Author Topic: Cam design basics  (Read 2946 times)

Offline Chryco Psycho

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Cam design basics
« on: May 12, 2002 - 12:45:28 am »
There are 4 cam styles - hydraulic , solid & roller   
 I will explain some of the differences & applications for them. The differences for the most part describes the lifter, which is the part that actually rides on the cam 
  1] hydraulic - these are the most common & are used in most stock applications for the low cost & unneeded maintainence. The advantage to this design is is that there is a piston inside the lifter which floats on oil & can adjust the valve lash by trapping oil under the piston, this eliminates the need to adjust valve lash by constantly making the adjustment. The down side is at high rpm the lifter can overadjust [pump up] not allowing the valves to close. There are high rev lifters available with better oil control to help prevent pump up & there are Rhodes style lifters available as well which help with long duration cams & will bleed of movement ofthe valve at low rpm improving idle while maintainng high rpm power.
  2] solid - these are an older design but they work great. The lifter is just a solid billet that rides on the cam & holds the pushrod, these require adjustable rockers & different pushrods than hydraulic, the lash is adjusted by adjusting the screws on the rockers using feeler guages & has to be done occaisionally probably once / year, race or street , after the initial break in, these are very stable & will work at low rpm or high , the last production engine to use a mech cam was the /6 in the early 80s.  The only change in mech cams was the mushroom lifter these have a wider bottom face & were created to try to get lift speed similar to roller cams without rollers & these have to have the lifters installed from the bottom of the block before the cam or crank are installed.
 3] rollers - these are the ultimate cam design. the duration can be kept low so the low end power band is maintained but the valve can be opened very quickly with the steep cam lobe angles allowing very high lifts & a much wider power band than other types of cams. The lifter is designed with a roller brg in the bottom of it  so that the edge of the lifter cannot dig into the ramp on the camlobe with the extreme angles.Thhey require mechanical pushrods & adj. rocker arms as well for most applications. These will make more power & fuel economy than the other designs also. New production engines have virutually all gone to this design for this reason, but they have created a hybrid by using roller lifters with hydraulic adjustment. There are also new lifters available for roller type cams with rounded bottoms made of increadidbly hard composite to reduce failure of lifters which does happen with roller lifters From Schubeck Racing Engine Components in Vegas. Be warned they are far from cheap though.  All Roller cams are made from billets not castings, as hyd & solid are , due to the severe stresses they are subjected too , they also require much higher quality valve springs to survive the heat generated by moving the valves as fast as they do.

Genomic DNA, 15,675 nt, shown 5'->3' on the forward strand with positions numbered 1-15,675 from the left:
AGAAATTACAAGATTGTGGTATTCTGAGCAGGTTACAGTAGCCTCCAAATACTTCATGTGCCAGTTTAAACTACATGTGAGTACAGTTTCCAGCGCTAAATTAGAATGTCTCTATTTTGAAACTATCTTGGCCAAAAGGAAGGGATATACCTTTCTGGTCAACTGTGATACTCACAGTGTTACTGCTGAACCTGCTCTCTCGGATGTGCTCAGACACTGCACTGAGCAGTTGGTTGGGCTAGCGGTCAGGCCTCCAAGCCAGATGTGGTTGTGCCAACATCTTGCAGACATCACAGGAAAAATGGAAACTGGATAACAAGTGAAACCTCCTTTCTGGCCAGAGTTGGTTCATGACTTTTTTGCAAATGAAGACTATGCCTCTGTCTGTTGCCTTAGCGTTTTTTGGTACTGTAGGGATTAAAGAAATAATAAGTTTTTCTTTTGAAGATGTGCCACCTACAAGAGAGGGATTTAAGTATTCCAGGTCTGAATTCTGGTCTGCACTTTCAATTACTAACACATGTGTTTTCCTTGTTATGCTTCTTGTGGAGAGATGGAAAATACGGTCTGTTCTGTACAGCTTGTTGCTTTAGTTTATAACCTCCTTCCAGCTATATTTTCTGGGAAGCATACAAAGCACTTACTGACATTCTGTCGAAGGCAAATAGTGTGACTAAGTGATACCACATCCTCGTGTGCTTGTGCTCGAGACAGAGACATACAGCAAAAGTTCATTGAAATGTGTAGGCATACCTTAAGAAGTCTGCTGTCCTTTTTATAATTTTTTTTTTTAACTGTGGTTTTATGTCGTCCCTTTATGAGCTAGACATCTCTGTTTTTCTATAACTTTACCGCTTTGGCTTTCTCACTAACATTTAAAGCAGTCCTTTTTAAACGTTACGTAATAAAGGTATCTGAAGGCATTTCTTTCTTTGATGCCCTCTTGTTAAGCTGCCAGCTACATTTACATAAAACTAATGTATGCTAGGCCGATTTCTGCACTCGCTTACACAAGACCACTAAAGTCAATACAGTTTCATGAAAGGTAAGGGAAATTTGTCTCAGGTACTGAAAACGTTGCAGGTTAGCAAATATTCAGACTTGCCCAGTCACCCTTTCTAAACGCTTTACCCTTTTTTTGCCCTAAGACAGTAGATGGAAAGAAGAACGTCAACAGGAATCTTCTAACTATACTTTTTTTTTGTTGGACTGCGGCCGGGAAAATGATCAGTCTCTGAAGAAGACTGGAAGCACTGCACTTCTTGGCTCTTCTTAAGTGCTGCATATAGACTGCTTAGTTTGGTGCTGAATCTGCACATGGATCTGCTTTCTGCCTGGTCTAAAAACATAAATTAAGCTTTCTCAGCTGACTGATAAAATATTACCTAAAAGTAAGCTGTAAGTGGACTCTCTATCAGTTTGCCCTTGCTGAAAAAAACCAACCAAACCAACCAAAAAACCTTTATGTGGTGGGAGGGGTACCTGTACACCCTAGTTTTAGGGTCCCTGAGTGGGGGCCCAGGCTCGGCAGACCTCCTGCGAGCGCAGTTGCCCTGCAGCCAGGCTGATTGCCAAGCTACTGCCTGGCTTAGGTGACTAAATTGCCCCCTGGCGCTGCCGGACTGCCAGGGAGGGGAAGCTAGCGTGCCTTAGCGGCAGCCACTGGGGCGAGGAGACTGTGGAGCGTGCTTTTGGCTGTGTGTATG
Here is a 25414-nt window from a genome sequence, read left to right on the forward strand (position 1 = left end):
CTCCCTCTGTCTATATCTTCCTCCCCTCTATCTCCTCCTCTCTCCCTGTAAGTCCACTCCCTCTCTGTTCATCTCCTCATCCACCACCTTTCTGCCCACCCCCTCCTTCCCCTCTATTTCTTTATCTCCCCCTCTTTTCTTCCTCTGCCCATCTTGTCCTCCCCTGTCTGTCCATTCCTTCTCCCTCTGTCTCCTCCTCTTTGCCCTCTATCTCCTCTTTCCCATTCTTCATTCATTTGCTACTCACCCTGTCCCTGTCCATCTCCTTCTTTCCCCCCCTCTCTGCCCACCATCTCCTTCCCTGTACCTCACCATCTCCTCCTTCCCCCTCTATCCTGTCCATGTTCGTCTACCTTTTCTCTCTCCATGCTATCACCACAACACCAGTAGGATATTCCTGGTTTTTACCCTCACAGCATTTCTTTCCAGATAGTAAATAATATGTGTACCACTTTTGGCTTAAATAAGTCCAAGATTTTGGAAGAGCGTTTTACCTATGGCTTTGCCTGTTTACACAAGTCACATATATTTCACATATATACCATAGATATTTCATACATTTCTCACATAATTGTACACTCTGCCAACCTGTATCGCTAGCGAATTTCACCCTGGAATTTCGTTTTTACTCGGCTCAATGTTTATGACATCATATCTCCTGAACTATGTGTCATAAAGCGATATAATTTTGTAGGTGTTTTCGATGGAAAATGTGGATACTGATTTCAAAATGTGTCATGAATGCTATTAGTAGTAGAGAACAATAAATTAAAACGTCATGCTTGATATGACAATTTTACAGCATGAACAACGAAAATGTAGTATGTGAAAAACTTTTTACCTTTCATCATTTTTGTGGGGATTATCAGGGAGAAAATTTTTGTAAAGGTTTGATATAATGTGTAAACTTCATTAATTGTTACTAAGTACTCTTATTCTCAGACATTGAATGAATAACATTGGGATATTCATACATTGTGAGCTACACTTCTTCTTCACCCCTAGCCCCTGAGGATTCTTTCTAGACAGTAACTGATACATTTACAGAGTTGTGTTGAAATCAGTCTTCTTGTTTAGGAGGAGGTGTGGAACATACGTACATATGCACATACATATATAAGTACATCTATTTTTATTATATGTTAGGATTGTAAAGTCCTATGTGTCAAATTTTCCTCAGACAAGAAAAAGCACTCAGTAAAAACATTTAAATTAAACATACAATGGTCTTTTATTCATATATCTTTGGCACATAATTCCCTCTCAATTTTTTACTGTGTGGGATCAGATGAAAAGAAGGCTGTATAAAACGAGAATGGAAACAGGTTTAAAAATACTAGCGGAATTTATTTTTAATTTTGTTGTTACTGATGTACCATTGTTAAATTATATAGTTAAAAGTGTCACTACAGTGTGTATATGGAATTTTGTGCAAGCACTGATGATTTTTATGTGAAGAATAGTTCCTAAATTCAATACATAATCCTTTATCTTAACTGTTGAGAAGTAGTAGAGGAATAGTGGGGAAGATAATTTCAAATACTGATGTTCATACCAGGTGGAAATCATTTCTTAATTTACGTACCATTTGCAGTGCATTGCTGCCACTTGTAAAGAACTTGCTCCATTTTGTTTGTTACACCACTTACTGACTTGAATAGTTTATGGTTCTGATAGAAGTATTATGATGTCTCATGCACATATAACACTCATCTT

4] is the hyd roller cam combining the slef adjusting hyd design with the roller to ride on the cam , Almost all new engines use these . The limitations of the design are that using fast ramp lifts & higher lifts require insreased spring pressures the hyd system in the lifter cannot hold extreme spring pressures so the performance of these cams is limited
 The other thing to keep in mind is Mopar big block cams come with either 1 bolt or 3 bolt timing chain mounting on the front of the cam & often when going from a mild cam [1 bolt design] to a performance cam [3bolt design]the chain will have to be changed.   ;)
« Last Edit: May 07, 2012 - 03:40:59 pm by Chryco Psycho »

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